EDMONTON -- The COVID-19 pandemic continues into its second year and third wave across Canada and Alberta as the race continues between variant cases and life-saving vaccines.

This page is updated daily with new information on Alberta, Canada and international cases of COVID-19 is made available. 

Follow the links below or scroll down to see how the COVID-19 situation is changing in Alberta.

Case growth | Vaccines | Variants | Cities and regions | Hospitalizations and deaths | Testing | Age data | Comparisons

CASE GROWTH 

The number of new cases represents the number of patients who are newly infected with the coronavirus.

The number of active cases represents the number of people infectious with COVID-19. The value can can go up or down depending on the number of new cases and new recoveries on a given day. 

A recovery is someone who contracted COVID-19 but didn't die due to the virus. It is not synonymous with a return to full health as many "long hauler" patients report severe symptoms long after their infections have cleared.

Alberta Health defines a recovery as follows:

  • A return to health after 14 days of isolation for those with COVID-19 but who experienced only mild symptoms.
  • If hospitalized due to COVID-19, anyone who does not require additional hospitalization or treatment in the 10 days after they left the hospital.
  • If tested, such as a health care worker, two negative tests at least 24 hours apart.

The reproduction value, or R-Value, measures the expected number of cases directly caused by one case. It informs if cases are increasing or decreasing and relies on a number of models that estimate past and future factors.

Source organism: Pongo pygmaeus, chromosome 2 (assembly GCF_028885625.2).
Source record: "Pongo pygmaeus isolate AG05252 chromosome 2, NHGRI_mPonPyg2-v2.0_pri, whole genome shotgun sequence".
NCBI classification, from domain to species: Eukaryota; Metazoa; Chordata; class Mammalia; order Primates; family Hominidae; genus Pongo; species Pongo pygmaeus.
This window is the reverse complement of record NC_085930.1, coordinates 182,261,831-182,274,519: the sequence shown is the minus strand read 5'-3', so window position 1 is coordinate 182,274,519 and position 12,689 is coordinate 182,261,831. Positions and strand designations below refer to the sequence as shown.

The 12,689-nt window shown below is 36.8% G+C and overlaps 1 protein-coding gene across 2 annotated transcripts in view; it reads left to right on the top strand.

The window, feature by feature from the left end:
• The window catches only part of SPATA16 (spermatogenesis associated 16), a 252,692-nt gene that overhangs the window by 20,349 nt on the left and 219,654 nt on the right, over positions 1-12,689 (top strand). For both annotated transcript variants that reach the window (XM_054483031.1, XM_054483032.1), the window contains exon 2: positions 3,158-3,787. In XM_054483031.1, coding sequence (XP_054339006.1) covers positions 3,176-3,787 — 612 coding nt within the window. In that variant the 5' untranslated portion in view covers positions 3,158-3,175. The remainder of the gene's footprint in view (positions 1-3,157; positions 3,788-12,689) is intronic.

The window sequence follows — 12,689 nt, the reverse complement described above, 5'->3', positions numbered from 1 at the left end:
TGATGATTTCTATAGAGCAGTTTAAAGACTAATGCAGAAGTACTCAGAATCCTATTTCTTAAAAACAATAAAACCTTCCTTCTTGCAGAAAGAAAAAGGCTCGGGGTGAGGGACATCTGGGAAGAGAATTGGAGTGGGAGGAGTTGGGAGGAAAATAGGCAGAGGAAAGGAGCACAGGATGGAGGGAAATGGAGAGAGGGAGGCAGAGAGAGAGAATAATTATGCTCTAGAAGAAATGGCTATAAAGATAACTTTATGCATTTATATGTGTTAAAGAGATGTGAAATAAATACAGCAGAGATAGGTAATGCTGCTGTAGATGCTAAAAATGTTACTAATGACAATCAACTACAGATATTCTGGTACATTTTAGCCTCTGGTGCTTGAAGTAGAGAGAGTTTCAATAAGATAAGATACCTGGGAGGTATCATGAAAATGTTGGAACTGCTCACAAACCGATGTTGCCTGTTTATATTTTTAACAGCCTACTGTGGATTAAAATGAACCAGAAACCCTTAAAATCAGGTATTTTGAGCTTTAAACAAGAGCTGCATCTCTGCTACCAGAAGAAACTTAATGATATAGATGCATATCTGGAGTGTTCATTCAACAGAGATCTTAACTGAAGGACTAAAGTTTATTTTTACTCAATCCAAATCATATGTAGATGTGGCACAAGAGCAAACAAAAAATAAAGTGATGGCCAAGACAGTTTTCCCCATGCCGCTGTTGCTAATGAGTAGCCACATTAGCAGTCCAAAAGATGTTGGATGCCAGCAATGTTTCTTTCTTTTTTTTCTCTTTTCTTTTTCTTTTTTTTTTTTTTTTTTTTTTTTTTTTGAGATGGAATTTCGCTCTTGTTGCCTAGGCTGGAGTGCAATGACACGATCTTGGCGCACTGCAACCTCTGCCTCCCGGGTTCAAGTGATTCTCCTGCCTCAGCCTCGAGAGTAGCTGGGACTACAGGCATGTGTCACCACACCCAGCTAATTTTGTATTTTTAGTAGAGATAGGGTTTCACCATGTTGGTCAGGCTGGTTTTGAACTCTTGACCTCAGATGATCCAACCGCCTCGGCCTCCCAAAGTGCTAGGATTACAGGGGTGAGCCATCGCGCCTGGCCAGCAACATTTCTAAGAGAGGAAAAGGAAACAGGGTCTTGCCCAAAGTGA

The value can be calculated using one of several different models which estimate a number of past and future factors around the virus and population.

A value of one means an infected person will infect one other person, on average. A value above one means the spread is growing. A value below one means the spread is slowing.

The province has provided the statistic on a weekly basis since Dec. 8.

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VACCINES

COVID-19 vaccinations promise a way out of the pandemic, in time.

Vaccines have been distributed in Alberta since late 2020 with the number of shots given out increasing through the early part of 2021.

Four vaccines, developed by Pfizer, Moderna, AstraZeneca and Johnson & Johnson, have been authorized for use in Canada to date.

The federal government is responsible for securing the vaccine supply while the individual provinces are tasked with distributing those supplies to their populations.

Most vaccines require a second shot, and possibly a further booster shot months or years later to ensure continued immunity.

Alberta began rolling out its vaccination plan in late 2020. By January 2021, Albertans over the age of 75 were eligibile to book a shot. Vaccine eligiblity has grown from mid-March onwards.

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VARIANTS

Variants occur when a virus develops a set of mutations that change its genetic code enough that it reacts differently than the original strain, but also not enough that it becomes its own virus.

A series of variants that developed in late 2020 drew particular concern due to being more transmissible, and in some cases more deadly, than the initial strain.

There are also questions about the effectiveness of vaccines against variants as well as their potential to reinfect patients who have already had the coronavirus.

These variants are identified by the location of their discovery or through letters and numbers. In an effort to avoid stigmatizing entire cities and countries where these variants first emerged, an effort has been made to rename them.

Confirmed COVID-19 cases had been screened for variants since Feb. 1, 2021. Alberta Health notes the need for a second screening delays the reporting of variant cases by up to two days, though delays in other provinces are often much longer.